Ballast Water Management

Ballast Water Management – Deadline 31.12.2014

Since the introduction of steel hulled vessels around 120 years ago, water has been used as ballast to stabilize vessels at sea. Ballast water is pumped-in to maintain safe operating conditions throughout a voyage. This practice reduces stress on the hull, provides transverse stability, improves propulsion and manoeuvrability, and compensates for weight lost due to fuel and water consumption.

While ballast water is essential for safe and efficient modern shipping operations, it may pose serious ecological, economic and health problems due to the multitude of marine species carried in ships’ ballast water. These include bacteria, microbes, small invertebrates, eggs, cysts and larvae of various species. The transferred species may survive to establish a reproductive population in the host environment, becoming invasive, out-competing native species and multiplying into pest proportions.

The problem of invasive species in ships’ ballast water is largely due to the expanded trade and traffic volume over the last few decades and since the volumes of seaborne trade continue to increase the problem may not yet have reached its peak. The effects in many areas of the world have been devastating. The spread of invasive species is now recognized as one of the greatest threats to the ecological and the economic well-being of the planet.

After more than 14 years of complex negotiations between IMO Member States, the International Convention for the Control and Management of Ships’ Ballast Water and Sediments (BWM Convention) was adopted by consensus at a Diplomatic Conference held at IMO Headquarters in London on 13 February 2004.

The Convention requires all ships to implement a Ballast Water and Sediments Management Plan. All ships have to carry a Ballast Water Record Book and are required to carry out ballast water management procedures to a given standard.

The specific requirements for ballast water management are contained in regulation B-3 Ballast Water Management for Ships and differ according to the age of the vessel and the ballast water capacity.

BWM Standards

There is a ballast water exchange standard and a ballast water performance standard.

Regulation D-1 Ballast Water Exchange Standard – Ships performing Ballast Water exchange shall do so with an efficiency of 95 per cent volumetric exchange of Ballast Water. For ships exchanging ballast water by the pumping-through method, pumping through three times the volume of each ballast water tank shall be considered to meet the standard described. Pumping through less than three times the volume may be accepted provided the ship can demonstrate that at least 95 percent volumetric exchange is met.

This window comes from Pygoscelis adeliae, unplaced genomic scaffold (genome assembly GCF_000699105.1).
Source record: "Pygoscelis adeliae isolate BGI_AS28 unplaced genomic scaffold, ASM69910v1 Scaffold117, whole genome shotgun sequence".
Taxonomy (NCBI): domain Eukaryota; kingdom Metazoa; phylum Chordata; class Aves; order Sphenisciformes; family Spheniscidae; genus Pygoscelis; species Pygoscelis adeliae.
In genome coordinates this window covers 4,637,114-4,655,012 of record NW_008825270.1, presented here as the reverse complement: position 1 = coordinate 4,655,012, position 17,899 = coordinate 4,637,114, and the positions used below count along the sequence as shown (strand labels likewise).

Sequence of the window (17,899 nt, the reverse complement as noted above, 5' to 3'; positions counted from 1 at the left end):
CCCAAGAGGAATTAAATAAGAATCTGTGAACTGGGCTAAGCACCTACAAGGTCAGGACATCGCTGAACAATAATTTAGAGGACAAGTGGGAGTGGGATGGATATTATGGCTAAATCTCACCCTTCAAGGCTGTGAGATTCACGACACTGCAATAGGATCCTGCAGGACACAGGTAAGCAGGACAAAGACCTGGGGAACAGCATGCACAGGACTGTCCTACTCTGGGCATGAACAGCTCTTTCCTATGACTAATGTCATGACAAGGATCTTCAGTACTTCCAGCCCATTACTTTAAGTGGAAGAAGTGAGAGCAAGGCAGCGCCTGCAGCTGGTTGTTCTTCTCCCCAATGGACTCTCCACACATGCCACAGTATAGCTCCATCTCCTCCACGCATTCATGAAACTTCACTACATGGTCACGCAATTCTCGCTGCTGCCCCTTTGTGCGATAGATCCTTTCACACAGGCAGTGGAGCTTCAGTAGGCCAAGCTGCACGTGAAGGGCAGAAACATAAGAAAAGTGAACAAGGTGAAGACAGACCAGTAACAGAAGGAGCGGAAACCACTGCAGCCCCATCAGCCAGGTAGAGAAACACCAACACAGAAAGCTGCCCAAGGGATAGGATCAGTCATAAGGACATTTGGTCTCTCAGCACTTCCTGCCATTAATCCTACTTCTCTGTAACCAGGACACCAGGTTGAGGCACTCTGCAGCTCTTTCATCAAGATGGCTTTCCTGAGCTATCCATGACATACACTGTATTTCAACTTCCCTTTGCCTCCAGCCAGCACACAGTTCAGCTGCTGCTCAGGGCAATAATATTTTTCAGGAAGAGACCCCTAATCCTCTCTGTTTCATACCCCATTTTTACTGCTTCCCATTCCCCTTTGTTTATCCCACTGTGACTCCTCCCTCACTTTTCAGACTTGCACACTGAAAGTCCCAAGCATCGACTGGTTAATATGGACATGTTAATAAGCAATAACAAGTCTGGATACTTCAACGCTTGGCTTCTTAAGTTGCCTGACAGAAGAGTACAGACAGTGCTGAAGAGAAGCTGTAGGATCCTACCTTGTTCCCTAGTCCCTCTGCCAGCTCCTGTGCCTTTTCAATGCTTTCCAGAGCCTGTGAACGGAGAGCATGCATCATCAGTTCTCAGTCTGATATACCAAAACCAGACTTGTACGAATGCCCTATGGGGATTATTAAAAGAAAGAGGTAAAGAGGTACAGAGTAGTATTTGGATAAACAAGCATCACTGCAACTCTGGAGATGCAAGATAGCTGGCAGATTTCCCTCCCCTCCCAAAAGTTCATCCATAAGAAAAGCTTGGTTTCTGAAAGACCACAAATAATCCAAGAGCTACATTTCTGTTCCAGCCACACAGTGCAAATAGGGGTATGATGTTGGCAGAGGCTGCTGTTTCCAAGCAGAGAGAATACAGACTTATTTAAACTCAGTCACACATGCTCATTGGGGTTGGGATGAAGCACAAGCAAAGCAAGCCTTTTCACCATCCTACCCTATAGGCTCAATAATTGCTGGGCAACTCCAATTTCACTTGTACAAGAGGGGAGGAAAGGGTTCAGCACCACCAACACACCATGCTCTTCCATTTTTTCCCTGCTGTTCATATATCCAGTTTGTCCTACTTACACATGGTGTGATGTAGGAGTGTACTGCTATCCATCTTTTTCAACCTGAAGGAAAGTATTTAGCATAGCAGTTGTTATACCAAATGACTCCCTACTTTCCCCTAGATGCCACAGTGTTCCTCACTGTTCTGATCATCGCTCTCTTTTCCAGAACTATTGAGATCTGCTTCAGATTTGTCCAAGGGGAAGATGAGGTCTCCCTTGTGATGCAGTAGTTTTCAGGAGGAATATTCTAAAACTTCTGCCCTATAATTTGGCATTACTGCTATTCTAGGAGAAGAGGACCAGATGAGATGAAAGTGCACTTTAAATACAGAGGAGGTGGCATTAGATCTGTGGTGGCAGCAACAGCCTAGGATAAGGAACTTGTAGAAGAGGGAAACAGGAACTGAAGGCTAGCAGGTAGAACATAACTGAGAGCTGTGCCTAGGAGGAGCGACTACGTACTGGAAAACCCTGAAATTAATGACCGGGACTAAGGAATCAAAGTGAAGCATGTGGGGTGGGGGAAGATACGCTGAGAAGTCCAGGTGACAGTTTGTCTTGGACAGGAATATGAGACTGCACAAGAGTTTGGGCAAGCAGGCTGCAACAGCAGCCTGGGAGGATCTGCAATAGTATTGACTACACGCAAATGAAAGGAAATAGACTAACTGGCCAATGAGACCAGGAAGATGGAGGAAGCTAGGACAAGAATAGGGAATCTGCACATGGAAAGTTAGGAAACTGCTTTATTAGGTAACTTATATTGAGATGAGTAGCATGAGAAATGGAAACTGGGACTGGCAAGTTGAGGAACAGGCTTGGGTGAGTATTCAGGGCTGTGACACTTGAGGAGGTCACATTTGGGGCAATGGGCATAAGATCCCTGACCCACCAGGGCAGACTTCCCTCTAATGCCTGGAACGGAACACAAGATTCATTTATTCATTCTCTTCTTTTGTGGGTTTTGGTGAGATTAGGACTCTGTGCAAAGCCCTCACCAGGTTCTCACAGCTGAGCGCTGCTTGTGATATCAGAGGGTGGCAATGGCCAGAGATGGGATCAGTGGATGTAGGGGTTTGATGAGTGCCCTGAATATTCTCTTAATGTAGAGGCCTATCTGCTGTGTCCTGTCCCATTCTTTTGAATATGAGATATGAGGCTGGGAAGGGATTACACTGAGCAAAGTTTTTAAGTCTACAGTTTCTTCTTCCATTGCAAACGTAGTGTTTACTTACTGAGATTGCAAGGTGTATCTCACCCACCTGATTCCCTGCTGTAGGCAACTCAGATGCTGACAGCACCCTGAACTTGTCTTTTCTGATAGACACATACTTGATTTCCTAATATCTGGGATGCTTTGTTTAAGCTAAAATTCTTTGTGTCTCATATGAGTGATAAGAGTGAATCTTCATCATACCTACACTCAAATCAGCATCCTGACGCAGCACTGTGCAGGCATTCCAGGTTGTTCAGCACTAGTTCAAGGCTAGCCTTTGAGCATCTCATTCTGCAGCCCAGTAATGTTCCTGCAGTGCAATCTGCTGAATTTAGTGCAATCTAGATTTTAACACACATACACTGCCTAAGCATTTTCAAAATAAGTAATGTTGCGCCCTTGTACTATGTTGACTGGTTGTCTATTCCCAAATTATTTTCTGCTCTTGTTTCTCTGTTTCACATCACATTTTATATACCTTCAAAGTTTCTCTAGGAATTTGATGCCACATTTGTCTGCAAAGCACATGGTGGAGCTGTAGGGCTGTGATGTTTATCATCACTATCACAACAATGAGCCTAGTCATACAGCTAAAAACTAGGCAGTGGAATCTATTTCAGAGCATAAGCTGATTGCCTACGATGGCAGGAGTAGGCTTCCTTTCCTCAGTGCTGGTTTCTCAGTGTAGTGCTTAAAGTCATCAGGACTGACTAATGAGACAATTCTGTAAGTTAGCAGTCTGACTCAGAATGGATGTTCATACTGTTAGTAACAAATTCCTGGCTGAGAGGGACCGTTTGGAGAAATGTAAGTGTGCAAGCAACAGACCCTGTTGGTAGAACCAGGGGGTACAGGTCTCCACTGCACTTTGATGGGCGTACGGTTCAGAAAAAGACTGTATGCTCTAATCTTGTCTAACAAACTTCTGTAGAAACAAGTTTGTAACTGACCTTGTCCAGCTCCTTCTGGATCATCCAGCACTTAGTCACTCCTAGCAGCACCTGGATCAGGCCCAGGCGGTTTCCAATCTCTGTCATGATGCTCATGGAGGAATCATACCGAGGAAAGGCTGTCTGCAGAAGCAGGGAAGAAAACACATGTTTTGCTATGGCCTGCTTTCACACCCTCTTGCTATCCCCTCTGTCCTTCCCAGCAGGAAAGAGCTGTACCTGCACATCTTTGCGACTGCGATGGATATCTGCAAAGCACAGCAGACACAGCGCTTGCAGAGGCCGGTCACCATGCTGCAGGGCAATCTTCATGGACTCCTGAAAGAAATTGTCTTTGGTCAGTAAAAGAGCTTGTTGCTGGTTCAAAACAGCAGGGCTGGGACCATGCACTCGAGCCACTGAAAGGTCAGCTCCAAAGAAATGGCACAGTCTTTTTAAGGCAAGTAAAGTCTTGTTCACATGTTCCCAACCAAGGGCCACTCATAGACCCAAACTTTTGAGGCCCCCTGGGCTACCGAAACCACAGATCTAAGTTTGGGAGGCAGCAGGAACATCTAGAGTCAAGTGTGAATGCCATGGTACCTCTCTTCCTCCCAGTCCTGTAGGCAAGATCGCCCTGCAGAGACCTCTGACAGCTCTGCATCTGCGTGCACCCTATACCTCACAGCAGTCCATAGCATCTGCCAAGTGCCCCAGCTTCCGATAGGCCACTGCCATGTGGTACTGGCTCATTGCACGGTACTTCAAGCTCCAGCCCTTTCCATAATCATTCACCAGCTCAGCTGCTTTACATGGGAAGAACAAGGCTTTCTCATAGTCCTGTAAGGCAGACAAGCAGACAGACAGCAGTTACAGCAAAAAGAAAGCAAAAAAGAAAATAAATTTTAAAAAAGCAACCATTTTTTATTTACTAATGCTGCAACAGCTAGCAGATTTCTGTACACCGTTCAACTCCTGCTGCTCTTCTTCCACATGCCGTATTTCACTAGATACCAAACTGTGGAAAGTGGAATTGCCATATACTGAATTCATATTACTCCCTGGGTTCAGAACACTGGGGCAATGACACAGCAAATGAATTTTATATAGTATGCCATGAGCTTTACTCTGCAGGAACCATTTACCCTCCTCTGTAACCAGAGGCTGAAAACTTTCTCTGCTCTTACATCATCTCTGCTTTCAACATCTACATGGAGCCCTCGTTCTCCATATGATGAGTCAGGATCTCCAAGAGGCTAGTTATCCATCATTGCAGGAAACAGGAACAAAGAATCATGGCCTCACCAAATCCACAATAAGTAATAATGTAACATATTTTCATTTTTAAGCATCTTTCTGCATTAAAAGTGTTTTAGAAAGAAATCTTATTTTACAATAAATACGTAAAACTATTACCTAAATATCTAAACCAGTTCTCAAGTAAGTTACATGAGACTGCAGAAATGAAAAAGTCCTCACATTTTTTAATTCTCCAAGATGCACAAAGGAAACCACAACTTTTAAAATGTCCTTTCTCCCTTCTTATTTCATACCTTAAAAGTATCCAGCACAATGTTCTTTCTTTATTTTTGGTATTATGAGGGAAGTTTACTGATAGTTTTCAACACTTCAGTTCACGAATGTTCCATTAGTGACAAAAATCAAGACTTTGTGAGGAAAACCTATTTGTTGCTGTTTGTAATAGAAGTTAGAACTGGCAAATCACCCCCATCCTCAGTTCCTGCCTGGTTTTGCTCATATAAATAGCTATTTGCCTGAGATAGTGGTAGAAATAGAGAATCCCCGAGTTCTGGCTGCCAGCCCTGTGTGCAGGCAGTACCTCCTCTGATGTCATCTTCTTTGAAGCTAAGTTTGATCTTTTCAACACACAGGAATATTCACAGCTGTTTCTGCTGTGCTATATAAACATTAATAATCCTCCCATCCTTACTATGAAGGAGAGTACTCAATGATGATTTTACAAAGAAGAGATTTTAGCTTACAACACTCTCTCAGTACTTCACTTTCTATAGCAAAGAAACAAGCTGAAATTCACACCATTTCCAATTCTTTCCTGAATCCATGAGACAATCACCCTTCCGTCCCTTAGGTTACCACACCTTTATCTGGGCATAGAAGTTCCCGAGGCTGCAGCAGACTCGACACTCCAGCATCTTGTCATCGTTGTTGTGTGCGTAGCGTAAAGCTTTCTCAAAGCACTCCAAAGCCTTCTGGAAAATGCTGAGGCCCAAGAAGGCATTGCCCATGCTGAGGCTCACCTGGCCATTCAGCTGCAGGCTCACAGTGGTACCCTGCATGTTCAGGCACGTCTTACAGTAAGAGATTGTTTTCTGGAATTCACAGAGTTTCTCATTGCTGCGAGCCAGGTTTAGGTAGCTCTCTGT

Regulation D-2 Ballast Water Performance Standard – Ships conducting ballast water management shall discharge less than 10 viable organisms per cubic metre greater than or equal to 50 micrometers in minimum dimension and less than 10 viable organisms per millilitre less than 50 micrometres in minimum dimension and greater than or equal to 10 micrometers in minimum dimension; and discharge of the indicator microbes shall not exceed the specified concentrations.

Other methods of ballast water management may also be accepted as alternatives to the ballast water exchange standard and ballast water performance standard, provided that such methods ensure at least the same level of protection to the environment, human health, property or resources, and are approved in principle by IMO’s Marine Environment Protection Committee (MEPC).

Ships constructed before 2009 with a ballast water capacity of between 1500 and 5000 have until 31.12.2014 to adopt regulation D-2 the Ballast Water Performance Standard.

By 31.12.2016 all ships will have to comply with regulation D-2

Further reading: